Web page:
3. Eat at home. Off the the last point, if you actually plan your meals and cook at home, you don’t need to be going out 4 or 5 times per week to eat. Not only will you save significant amounts on the food, but you will at the pump as well.

4. Get a bicycle. Great exercise aside, there’s no pollution, and little expense beyond the initial purchase. Here are some tips on how to choose a commuter bike.

5. Walk. If you’re close enough, why wouldn’t you? Rather, why not get a place close enough to work where you can walk?

6. Get an electric scooter. So maybe arriving at work drenched in sweat from biking is not for you – then get an electric scooter. The economics of a scooter are phenomenal, compared to a car or truck.

7. Public Transportation. If you’re in a metro area, hopping on the bus will also allow productivity time while riding in.

8. Carpool. Split the cost of commuting and build long lasting positive work relationships in the process.

9. Change your driving habits. If and when you do drive, drive in a way that cuts down fuel usage. You can follow these 30 gas saving tips.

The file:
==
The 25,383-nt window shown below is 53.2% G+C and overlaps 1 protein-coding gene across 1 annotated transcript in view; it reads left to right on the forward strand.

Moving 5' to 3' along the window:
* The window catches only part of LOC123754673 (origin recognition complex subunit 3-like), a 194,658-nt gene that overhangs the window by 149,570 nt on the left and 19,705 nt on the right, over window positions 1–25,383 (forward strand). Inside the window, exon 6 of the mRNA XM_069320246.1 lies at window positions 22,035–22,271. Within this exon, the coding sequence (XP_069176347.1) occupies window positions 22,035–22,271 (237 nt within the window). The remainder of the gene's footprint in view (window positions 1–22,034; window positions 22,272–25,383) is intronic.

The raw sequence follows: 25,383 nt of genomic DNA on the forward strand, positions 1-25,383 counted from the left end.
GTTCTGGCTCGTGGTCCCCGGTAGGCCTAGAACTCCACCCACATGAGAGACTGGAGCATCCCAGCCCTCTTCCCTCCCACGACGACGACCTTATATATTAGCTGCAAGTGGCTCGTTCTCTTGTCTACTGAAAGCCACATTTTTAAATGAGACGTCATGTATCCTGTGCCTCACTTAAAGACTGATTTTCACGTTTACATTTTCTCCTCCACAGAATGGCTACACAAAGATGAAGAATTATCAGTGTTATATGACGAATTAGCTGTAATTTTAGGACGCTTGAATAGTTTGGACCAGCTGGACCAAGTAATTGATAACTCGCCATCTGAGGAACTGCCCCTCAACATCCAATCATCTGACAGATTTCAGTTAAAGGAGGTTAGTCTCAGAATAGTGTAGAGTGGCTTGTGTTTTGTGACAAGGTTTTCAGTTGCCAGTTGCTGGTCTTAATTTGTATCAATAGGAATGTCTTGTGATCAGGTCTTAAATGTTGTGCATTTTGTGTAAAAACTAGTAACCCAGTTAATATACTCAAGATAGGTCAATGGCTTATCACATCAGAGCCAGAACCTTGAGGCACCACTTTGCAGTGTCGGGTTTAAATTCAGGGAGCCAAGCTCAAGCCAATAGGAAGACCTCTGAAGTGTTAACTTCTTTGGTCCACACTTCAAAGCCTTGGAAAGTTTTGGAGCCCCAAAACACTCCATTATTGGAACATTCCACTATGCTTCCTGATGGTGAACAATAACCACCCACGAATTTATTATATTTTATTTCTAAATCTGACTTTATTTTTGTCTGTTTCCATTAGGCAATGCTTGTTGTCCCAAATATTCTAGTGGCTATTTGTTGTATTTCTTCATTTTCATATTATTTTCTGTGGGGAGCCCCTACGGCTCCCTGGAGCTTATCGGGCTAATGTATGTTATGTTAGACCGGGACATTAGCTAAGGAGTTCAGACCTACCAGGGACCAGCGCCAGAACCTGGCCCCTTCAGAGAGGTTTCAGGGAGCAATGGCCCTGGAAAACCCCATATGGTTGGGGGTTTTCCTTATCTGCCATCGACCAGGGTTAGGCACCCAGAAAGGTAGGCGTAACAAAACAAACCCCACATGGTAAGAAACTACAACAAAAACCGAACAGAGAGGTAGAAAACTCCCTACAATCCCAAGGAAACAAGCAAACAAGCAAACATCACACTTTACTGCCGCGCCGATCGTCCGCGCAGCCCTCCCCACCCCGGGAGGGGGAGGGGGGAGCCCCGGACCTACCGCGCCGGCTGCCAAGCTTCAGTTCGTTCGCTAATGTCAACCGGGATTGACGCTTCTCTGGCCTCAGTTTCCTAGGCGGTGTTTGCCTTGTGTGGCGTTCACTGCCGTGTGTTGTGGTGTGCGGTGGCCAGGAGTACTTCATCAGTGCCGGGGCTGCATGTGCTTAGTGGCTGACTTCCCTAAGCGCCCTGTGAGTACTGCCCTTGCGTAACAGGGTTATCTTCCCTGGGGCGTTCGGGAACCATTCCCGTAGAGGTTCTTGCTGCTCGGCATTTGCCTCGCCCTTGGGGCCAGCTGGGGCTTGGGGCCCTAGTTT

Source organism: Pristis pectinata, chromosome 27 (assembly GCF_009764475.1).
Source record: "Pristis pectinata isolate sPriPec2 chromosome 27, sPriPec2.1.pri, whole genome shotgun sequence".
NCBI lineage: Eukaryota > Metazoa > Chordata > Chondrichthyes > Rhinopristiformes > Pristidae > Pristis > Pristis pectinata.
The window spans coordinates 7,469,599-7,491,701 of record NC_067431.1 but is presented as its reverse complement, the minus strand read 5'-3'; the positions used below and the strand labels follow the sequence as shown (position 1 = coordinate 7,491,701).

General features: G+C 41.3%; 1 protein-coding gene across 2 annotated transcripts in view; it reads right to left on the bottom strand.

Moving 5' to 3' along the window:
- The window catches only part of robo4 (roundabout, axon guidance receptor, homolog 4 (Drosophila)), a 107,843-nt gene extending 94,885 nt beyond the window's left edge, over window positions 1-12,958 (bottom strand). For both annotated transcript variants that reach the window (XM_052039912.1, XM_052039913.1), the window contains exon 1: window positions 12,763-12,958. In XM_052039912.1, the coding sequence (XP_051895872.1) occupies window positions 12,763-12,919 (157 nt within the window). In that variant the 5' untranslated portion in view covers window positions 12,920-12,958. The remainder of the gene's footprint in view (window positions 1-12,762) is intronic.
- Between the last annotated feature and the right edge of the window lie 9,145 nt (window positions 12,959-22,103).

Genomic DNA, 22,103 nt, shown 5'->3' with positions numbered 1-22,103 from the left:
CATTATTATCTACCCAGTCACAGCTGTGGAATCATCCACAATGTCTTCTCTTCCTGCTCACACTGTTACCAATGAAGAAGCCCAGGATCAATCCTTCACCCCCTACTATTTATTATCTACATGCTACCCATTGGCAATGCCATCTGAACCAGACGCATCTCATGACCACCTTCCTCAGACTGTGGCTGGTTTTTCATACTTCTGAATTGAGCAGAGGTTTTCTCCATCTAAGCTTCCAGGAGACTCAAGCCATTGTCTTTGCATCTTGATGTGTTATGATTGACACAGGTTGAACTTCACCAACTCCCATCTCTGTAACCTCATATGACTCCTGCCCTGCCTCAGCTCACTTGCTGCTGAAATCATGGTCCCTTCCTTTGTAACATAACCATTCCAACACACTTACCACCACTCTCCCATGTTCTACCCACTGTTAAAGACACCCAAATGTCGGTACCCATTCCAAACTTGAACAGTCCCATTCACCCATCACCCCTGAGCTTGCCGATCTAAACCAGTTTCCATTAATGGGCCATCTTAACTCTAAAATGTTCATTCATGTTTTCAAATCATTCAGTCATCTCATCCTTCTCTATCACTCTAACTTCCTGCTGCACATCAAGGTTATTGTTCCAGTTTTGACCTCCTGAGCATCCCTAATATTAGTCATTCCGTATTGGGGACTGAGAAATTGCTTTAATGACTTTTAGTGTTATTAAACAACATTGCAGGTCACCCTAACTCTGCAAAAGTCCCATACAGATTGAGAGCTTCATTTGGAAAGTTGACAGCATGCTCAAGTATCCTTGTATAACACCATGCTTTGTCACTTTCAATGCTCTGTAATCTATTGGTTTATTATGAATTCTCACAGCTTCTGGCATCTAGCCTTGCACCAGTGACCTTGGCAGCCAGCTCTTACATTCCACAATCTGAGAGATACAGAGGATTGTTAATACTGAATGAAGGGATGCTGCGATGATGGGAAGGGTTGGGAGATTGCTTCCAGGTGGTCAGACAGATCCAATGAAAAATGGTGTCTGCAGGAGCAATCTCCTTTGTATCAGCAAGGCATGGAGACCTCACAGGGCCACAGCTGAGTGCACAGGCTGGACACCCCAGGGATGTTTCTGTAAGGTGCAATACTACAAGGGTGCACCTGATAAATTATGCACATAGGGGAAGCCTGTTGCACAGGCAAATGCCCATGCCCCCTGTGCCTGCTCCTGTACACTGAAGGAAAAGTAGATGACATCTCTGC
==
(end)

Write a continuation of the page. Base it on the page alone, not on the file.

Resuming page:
10. Trade in the gas guzzler. Isn’t it about time? Gas is not going to get cheaper, you might as well adjust, sell, and make a few dollars before demand for your gas guzzler completely disappears. If you’re in a 2 car household, consider going down to a 1 car household (which will save you a ton of money on insurance, upkeep, and purchase expense). If none of the tips on this list apply to you, then start looking for a fuel efficient car – ideally one that can get 40-plus miles per gallon.

What tips do you have on saving money at the pump?

Related Posts:

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About the Author
I am G.E. Miller, & this is my story. My goal is financial independence ASAP. If you share that goal, join me & 10,000+ others by getting FREE email updates. You can also explore every post I have written, in order.

  • G.E. Miller says: